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Women's Health

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INTRODUCING:

Women's Health and Wellness Fair

The primary objective behind the organization of our health and wellness fairs is to effectively address the essential needs of women and girls in the communities we are privileged to serve. These events are designed to provide consistent and constant access to a wide range of resources and information pertaining to the sustainable improvement and enrichment of their overall well-being. Education plays a vital role in these fairs, as it empowers individuals to make well-informed decisions concerning their own health. By facilitating these fairs, we aim to establish a conducive platform that equips women and girls with the necessary knowledge and resources to not only enhance their own health but also that of their families.

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Healthcare by the Numbers

Women's Health

Being a man or a woman has a significant impact on health, as a result of both biological and gender-related differences. The health of women and girls is of particular concern because, in many societies, they are disadvantaged by discrimination rooted in sociocultural factors. For example, women and girls face increased vulnerability to HIV/AIDS.

  Some of the sociocultural factors that prevent women and girls to benefit from quality health services and attaining the best possible level of    health include:

  • Unequal power relationships between men and women;
  • Social norms that decrease education and paid employment opportunities.
  • An exclusive focus on women’s reproductive roles; and
  • Potential or actual experience of physical, sexual and emotional violence.

  While poverty is an important barrier to positive health outcomes for both men and women, poverty tends to yield a higher burden on women and girls’ health due to, for example, feeding practices (malnutrition) and use of unsafe cooking fuels (COPD).

From Knowledge to Health: How Education Empowers Women and Girls

In rural communities, women assume the crucial responsibilities of being the primary caregivers for both their immediate and extended families. However, these women face numerous social constraints that exert significant pressure on their emotional well-being. Moreover, they also bear various obligations that adversely affect their physical health. Compounding the challenges they face, the current economic circumstances expect these women to contribute financially to their household expenses, despite the fact that many of them lack formal education and have limited employment opportunities. Consequently, with all of these expectations, women’s health takes a backseat as they place the health and well-being of their family ahead of their own. By recognizing and addressing these complexities, we can work towards empowering women to prioritize their own health without compromising their indispensable roles in family and community life.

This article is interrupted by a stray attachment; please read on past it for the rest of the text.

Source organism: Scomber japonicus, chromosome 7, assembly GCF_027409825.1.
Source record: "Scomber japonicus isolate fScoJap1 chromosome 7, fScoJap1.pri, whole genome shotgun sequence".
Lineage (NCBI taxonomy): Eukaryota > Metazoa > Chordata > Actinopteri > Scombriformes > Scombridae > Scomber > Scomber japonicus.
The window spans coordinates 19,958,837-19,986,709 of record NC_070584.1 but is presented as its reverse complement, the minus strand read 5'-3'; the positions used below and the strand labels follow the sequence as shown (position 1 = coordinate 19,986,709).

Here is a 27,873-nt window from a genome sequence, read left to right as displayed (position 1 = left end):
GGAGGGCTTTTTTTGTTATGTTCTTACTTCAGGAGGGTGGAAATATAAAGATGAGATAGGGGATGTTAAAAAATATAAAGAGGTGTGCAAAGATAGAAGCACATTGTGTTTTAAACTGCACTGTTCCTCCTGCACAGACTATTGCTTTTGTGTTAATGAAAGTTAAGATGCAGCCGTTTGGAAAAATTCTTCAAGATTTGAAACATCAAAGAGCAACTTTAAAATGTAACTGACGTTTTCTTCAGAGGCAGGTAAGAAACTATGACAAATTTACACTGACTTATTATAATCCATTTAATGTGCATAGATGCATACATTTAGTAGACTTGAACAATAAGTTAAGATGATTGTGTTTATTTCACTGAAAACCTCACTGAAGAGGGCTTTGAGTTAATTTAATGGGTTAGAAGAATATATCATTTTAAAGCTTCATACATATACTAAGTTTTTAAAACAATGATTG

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Factors Affecting Women

By: Beyond Blue

Major life transitions such as pregnancy, motherhood and menopause can create physical and emotional stresses for women. Negative life experiences – infertility and perinatal loss, poverty, discrimination, violence, unemployment and isolation – also impact on women's mental health and wellbeing. Unequal economic and social conditions also contribute to women's higher risk of depression. 

Women's Health

Fact Sheet

To recognize the warning signs of stroke, remember to think

FAST

Ask for the person to smile. Look for a droop on one or both sides of the face.

Ask for the person to raise their arms. Look one arm to drop downward

Ask for the person to speak. Listen for slurred speech or trouble choosing words.

Call for an emergency service immediately. Look at the time so you can tell medical personnel when symptoms started.

Top questions about stroke and women

  • A: Stroke affects women differently than men in several ways.
    More women than men die from stroke, and more women have strokes later in life.
  • It is twice as common for women between 20 and 39 to have a stroke than men of the same age.
  • Also, more women than men have another stroke within 5 years of the first stroke.

A: Stroke symptoms come on suddenly. The most
common symptoms are:
• Numbness or weakness of face, arm, or leg, especially on only one side of the body.

  • Confusion or trouble speaking or understanding.

• Trouble seeing in one or both eyes
• Trouble walking, dizziness, or loss of balance or coordination
• Severe headache with no known cause

  • Strokes happen fast and are a medical emergency. If you think you or someone else may be having a stroke, use the F.A.S.T. test:

F—Face: Look in the mirror and smile, or ask the person to smile. Does one side of the face droop?
A—Arms: Raise both arms. Does one arm drift downward?
S—Speech: Repeat a simple phrase, like “Hello, my name is ____.” Is the speech slurred or strange?
T—Time: Act fast. If you see any of these signs, call the ambulance right away. Some treatments for stroke work only if given in the first 3 hours (or up to 4½ hours for some people) after symptoms appear.

A: Certain habits and health problems raise your risk of stroke. You can control many of the risk factors
for stroke.
• Habits you can control include not smoking, eating healthy, getting physical activity, limiting alcohol, and
reducing stress.
• Health problems you can improve include
high blood pressure—the leading risk factor for stroke—high cholesterol, overweight and obesity, and diabetes.
• Risk factors you can’t control include your age, family history, race and ethnicity, and menopause.

Knowing about your risk factors, including those you can’t control, can help you and your doctor or nurse
decide on a plan to lower your risk of stroke.

Image Credit: Cleveland Clinic

Heart Disease and Women

“Heart disease” refers to several types of problems that affect the heart. The most common type of heart disease is coronary artery disease (CAD), also called coronary heart disease. In CAD, plaque builds up on the walls of the arteries that carry blood to the heart. Over time, this buildup